Originally posted on Medium
In January of 2016 I began my journey as a social journalism graduate student at the CUNY J-School. I became part of the second cohort of what we affectionately call Social J.
Social journalism is focused on serving communities. Social journalists view journalism as a service to help communities instead of the content obsessed industry that we currently see. As a native New Yorker who grew up seeing stories about my neighborhood that lacked nuance and only focused on crime in my area I’ve always felt that journalists were out of touch with the communities they report about. Which is why working with our communities and using our journalism as a service to assist them really appealed to me.
I had spent the last two years working in community engagement and social media, with the Deans List Tour (a grassroots music tour), and an Americorps year of service with the New York City Civic Corps. My original plan was to work with the independent music community in New York.
But a week or so into the semester I realized that despite growing up in Jamaica I am not an active participant in my community. I had no ties to the community boards, the local business improvement districts (BID) or the community organizers already taking action against gentrification. So after some thought, I decided to serve the Afro-Latinx* community, a community that I belong to due to my Panamanian and Costa Rican maternal heritage. Once I had that figured out I set out to listen to and engage with my community. I setup alerts for various popular hashtags like: #Afrolatino, #Afrolatina, #Afrolatinx, #Afrolatinxunited, and #Blacklatinxhistory to monitor and engage with Afrolatinx on Twitter and Tumblr where the community is very active. I talked with various Afrolatinx about their personal identity and what they wanted out of the coverage of Afro-Latinx.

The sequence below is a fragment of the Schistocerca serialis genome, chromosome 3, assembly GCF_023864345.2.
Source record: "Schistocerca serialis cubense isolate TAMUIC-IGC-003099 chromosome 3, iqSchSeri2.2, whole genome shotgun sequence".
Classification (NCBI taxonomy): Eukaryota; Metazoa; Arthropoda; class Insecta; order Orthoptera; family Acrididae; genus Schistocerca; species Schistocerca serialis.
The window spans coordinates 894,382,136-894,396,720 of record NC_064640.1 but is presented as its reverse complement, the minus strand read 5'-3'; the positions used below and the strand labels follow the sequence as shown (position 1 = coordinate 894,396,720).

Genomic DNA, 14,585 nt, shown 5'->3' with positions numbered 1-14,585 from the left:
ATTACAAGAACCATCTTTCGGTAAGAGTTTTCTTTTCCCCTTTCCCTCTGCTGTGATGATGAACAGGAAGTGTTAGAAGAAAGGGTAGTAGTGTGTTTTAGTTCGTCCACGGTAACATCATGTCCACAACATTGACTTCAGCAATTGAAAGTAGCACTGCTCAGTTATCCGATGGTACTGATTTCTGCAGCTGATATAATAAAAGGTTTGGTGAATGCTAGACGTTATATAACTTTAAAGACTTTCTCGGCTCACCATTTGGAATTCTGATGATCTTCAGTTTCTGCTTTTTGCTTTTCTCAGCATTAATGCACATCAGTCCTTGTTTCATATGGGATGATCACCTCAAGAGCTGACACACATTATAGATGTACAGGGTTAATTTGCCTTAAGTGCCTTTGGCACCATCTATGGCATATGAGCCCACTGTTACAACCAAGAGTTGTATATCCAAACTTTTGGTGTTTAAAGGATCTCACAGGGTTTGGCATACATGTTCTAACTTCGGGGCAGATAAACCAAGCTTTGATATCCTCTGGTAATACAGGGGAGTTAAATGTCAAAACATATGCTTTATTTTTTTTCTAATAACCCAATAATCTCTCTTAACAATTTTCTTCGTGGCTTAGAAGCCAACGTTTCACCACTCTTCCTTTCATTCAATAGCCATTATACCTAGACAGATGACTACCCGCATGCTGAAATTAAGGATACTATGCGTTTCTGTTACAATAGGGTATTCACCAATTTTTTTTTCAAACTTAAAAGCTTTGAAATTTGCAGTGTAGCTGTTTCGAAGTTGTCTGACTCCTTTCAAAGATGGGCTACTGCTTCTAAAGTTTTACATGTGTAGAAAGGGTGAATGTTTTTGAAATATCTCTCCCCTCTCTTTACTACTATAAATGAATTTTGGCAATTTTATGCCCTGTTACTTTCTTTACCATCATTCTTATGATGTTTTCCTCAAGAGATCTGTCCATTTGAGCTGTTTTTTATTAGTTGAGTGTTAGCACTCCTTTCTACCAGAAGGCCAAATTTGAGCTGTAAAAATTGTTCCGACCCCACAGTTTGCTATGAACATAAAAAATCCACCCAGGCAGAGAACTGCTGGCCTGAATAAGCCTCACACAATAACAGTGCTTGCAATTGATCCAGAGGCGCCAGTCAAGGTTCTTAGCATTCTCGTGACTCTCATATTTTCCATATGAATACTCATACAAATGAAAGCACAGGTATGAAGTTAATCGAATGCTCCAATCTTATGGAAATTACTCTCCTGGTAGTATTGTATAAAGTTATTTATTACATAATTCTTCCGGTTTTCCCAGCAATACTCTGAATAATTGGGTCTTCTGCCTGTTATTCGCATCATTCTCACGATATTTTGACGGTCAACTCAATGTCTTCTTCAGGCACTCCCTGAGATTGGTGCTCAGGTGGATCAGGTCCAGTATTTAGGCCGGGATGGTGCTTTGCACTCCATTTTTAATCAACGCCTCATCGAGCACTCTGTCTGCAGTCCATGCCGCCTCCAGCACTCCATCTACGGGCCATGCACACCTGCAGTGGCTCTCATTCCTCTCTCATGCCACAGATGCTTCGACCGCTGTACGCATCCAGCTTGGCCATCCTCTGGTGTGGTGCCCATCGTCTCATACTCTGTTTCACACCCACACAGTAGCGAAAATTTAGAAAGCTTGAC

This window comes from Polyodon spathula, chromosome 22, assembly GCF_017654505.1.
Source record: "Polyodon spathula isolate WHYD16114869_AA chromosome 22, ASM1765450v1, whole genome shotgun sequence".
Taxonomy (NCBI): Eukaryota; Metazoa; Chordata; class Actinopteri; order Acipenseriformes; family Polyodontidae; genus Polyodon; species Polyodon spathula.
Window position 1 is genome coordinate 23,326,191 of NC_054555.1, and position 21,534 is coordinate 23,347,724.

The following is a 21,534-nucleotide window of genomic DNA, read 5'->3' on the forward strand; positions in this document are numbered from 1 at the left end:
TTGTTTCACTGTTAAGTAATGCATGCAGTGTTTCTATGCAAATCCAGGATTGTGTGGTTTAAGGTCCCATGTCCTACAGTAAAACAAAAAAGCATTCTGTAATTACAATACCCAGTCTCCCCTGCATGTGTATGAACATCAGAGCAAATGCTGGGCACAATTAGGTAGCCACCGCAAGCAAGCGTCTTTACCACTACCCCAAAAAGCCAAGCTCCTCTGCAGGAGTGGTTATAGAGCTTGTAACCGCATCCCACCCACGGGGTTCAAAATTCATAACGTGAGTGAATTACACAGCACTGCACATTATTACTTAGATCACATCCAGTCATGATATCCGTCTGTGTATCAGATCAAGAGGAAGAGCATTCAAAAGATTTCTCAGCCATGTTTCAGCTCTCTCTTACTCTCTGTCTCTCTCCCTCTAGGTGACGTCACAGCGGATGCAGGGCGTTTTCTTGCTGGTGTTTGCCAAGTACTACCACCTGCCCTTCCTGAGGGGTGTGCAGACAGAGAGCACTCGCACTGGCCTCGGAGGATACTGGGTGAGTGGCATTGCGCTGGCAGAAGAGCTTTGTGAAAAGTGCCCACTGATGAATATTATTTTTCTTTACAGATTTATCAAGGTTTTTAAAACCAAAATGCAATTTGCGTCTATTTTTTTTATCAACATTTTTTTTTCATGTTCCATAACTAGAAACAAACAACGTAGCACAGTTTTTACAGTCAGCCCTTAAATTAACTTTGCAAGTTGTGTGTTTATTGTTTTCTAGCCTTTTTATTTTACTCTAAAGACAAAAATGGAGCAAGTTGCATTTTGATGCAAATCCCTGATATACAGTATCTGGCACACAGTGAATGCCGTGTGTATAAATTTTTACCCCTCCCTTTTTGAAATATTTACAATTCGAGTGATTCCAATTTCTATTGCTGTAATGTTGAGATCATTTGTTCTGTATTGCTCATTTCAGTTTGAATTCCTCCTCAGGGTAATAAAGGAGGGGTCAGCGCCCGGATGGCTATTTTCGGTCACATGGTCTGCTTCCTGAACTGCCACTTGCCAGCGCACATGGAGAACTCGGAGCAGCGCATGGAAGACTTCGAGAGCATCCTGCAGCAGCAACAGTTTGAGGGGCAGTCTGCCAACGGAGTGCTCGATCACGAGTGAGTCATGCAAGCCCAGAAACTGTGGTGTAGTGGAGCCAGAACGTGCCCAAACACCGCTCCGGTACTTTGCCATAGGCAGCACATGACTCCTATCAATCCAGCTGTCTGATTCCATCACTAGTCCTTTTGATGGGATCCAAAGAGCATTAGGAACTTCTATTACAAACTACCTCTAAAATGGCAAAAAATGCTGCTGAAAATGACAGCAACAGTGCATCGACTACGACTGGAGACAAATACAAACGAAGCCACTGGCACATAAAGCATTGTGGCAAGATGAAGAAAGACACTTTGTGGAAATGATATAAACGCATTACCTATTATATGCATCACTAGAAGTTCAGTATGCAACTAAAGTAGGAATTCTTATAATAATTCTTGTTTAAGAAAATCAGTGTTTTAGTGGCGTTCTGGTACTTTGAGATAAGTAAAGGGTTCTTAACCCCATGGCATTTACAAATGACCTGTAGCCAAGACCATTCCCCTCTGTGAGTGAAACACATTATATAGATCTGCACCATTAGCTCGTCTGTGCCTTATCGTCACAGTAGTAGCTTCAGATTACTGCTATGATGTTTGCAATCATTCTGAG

I learned a lot about Afrolatinidad from the listening I did last year. One of the issues that kept coming up was the erasure of Afrodescendants in Latinx culture and the lack of representation in the media. I wanted to focus on these two topics by finding ways to affirm, celebrate, and uplift Afro-Latinx voices.
That goal crystallized into the two projects that formed my practicum #HeyMiGente and La Otra Cara Latina. #HeyMiGente is a Mediumpublication and a video series that explores Afro-Latinx identity. La Otra Cara Latina, a portrait project featuring AfroLatinx that is a collaboration between myself and Afro-Ecuadorian photographer, Priscilla Gaona.
My biggest takeaways from the year were that citizen participation in journalism is a must. Communities engage in reporting and stories that they are invested in. A big concern after the election is regaining trust from the public and empathy across the divisions in this country. There is no way to do that without working with the communities we want to trust us. Also, meeting communities where they are. We have to make our work accessible to them through our transparency, engaging with them and actually taking into account the constructive criticism and feedback that they provide.
This past year my cohort #SocialJ16, have done amazing work with their communities and you can check out all our bios and find their work by clicking the hashtag.
*I use Afro-Latinx to be inclusive of all gender identities.